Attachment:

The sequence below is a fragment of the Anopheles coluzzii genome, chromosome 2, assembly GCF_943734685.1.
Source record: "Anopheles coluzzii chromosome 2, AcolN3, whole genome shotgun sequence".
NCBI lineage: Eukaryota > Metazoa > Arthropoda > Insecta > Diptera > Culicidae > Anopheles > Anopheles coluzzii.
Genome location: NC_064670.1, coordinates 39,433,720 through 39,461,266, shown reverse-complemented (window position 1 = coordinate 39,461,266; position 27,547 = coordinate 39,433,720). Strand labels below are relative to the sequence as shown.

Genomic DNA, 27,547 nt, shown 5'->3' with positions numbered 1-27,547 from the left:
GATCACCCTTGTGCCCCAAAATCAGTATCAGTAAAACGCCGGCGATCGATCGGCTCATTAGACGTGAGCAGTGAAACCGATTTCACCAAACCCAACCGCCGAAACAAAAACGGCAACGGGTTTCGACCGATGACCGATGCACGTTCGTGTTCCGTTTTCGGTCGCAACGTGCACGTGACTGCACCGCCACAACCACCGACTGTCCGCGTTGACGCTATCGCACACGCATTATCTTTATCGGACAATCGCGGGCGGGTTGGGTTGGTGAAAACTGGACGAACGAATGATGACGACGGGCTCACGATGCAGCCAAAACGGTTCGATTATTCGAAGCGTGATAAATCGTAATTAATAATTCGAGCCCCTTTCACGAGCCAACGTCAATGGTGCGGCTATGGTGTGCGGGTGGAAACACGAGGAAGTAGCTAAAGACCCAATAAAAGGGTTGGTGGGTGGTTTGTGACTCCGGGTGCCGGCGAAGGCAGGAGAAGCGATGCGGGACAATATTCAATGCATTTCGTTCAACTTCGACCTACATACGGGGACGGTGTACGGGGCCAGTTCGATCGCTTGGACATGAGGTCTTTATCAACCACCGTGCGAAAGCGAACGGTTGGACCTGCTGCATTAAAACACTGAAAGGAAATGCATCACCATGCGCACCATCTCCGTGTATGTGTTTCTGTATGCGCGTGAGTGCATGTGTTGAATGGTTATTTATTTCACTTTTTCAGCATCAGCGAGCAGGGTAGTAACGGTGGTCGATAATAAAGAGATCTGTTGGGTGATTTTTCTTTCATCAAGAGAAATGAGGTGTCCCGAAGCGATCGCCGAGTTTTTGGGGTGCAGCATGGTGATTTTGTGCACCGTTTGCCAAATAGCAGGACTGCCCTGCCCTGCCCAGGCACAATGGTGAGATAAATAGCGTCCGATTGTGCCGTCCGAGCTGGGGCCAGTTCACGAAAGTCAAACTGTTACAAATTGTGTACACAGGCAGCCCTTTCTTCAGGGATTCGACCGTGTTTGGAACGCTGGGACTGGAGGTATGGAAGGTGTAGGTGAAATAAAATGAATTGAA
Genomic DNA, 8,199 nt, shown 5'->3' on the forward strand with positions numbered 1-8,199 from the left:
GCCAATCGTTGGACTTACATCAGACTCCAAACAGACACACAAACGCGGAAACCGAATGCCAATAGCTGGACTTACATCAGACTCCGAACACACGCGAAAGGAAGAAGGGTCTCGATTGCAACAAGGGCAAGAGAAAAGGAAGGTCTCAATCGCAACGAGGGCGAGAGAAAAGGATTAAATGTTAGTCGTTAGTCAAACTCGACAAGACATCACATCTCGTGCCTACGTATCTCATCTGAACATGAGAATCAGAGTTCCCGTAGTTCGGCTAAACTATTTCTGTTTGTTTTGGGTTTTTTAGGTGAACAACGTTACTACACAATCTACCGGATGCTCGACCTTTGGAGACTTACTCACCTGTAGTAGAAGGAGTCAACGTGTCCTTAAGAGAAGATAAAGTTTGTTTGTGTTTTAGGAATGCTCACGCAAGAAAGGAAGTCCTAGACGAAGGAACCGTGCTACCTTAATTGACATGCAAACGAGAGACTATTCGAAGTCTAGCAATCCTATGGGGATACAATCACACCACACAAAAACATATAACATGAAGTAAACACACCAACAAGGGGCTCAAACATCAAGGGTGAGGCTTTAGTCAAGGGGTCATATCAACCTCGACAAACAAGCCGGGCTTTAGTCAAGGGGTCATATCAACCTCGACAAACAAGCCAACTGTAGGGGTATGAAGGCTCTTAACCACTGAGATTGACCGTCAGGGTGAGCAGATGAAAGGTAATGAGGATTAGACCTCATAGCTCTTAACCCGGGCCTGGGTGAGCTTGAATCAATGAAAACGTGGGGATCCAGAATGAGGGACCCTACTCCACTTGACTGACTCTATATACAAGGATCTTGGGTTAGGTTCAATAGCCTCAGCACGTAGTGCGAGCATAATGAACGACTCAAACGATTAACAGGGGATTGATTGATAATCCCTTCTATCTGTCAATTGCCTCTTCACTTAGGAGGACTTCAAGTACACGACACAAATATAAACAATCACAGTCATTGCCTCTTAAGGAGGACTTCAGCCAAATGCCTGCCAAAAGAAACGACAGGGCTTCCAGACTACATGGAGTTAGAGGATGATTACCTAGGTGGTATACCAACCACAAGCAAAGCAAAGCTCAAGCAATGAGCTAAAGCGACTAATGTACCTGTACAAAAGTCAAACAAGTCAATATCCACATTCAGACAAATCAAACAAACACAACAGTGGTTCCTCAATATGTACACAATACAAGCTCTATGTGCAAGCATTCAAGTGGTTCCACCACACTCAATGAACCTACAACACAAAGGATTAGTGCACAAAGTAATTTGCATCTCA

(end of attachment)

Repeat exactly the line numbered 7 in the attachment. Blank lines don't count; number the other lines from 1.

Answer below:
Genomic DNA, 8,199 nt, shown 5'->3' on the forward strand with positions numbered 1-8,199 from the left: